So if you're thinking about replacing your siding because you're just tired of it and you want a different look, fine. But I wouldn't take it off your house because you're worried about the health effects because I just don't think there's a risk there.
RICH: That's fine. And the piece that's inside the house, again, so like you - again, not an issue for ...
TOM: Yeah, if it's a tile ...
LESLIE: As long as it's solid.
TOM: If it's - right, if it's a tile and it's cement - it's cement asbestos is what that's known as. And not an issue.
RICH: (overlapping voices) Right. And it is inside the house. OK. And I've painted over it, just to make sure it's locked. But, you know, I'm just concerned.
TOM: Yeah, I think you're ...
LESLIE: Just don't let the kids eat it. (laughter)
TOM: That's right.
RICH: (laughing) I won't. (laughing)
TOM: By the way, Rich, I'll give you one more trick of the trade. If you ever have to replace broken tiles or something like that, they do sell, in the home centers now, these replacement tiles that look like asbestos but they're not. But the way to get that off of your house, if you ever have to do that, is to take a nail set and punch the nail through the tile. And this way, it'll sort of lift right off and come out. Don't try to pry a shingle off because it'll crack and break. You just punch the nail through. There's usually three nails in your average piece of asbestos siding and the old one will slip right out. You slip the new one in and you're good to go.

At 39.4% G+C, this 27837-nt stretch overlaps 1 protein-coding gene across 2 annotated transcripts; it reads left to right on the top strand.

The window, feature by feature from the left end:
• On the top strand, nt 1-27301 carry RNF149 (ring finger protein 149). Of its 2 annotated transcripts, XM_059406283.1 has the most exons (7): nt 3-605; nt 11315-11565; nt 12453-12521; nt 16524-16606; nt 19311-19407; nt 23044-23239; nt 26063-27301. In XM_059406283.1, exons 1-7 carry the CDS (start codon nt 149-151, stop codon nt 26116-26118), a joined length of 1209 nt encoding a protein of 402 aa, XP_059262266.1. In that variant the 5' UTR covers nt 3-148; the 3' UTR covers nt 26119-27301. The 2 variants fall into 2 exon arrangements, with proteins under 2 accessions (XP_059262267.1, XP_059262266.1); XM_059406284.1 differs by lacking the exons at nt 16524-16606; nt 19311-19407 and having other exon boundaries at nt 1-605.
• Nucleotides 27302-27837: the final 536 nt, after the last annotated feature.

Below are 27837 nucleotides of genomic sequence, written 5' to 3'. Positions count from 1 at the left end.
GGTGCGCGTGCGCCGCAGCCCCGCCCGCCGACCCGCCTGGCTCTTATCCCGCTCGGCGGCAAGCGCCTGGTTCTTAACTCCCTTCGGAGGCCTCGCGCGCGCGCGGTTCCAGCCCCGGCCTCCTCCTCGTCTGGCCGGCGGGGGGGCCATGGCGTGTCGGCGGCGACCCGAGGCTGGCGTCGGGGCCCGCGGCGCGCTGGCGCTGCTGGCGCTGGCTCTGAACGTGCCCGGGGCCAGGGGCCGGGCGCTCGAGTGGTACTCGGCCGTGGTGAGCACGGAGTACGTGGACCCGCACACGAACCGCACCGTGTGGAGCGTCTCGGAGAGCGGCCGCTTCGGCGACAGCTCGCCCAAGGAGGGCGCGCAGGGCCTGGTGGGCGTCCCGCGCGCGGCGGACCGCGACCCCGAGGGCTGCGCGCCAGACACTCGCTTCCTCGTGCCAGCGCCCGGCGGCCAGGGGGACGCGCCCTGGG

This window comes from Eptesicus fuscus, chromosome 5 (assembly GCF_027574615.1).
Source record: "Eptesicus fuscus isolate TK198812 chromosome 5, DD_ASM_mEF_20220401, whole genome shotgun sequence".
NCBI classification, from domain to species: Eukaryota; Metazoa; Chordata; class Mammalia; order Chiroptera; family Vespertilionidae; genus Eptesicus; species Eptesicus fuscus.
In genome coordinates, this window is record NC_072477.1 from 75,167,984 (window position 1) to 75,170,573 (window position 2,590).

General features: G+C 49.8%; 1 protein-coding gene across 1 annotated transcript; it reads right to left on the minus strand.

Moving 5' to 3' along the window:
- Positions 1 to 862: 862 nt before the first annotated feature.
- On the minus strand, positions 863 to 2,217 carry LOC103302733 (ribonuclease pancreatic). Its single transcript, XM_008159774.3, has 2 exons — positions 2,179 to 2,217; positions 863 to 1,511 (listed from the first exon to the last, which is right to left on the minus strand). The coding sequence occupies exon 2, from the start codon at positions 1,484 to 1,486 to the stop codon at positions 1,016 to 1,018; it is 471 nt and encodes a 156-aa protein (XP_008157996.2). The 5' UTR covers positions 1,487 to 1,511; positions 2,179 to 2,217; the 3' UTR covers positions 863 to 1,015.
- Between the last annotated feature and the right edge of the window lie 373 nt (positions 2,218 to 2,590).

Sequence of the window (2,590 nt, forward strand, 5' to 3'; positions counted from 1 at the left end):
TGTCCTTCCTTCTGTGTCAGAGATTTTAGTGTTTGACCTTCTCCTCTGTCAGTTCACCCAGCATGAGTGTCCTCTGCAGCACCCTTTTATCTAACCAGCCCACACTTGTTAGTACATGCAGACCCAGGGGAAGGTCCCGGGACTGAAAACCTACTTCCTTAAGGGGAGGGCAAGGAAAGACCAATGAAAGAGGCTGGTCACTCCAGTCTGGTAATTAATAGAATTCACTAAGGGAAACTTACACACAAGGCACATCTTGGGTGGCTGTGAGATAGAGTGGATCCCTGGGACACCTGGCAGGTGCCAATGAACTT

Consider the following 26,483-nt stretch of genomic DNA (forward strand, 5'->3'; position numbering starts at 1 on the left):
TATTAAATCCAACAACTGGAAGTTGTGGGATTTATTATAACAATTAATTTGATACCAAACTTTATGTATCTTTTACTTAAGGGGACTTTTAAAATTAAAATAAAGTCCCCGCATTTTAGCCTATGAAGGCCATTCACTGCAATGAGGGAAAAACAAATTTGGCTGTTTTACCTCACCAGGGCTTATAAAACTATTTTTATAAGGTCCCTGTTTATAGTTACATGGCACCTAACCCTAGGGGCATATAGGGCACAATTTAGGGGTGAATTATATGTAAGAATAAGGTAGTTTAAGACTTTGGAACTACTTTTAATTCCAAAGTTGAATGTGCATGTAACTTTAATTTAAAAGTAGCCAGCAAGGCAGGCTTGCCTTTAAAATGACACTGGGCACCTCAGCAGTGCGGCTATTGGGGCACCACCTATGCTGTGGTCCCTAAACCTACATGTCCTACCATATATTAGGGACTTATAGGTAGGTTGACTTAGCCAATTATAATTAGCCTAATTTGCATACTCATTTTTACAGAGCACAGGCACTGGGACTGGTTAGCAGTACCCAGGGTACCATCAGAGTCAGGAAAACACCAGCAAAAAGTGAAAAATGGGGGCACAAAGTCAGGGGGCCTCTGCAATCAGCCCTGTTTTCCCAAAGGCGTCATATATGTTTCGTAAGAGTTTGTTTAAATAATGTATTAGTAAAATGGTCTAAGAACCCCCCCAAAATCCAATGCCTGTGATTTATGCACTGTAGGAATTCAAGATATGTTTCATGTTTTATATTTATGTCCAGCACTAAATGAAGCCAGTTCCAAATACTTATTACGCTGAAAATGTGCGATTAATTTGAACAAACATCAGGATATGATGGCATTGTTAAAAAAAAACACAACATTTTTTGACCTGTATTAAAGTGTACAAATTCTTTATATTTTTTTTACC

RICH: Well, interesting. One quick thing, too. Painting. I've noticed that paint flakes off of the tile as well.
TOM: Different issue. You've got to - if - you may have a lot of coats of paint on that. You're probably going to have to try to get rid of all that loose paint. I would use a primer next time because you have an uncertain surface there and it's not sticking properly.
RICH: Thanks so much for your help.
TOM: Rich, thanks so much for calling us at 1-888-MONEY-PIT.
So, are you thinking about replacing your carpeting? Trying to figure out how much of that stuff you might need?
LESLIE: Yeah, but how do you know how much you need? Well, we're going to tell you, everybody, so stay with us.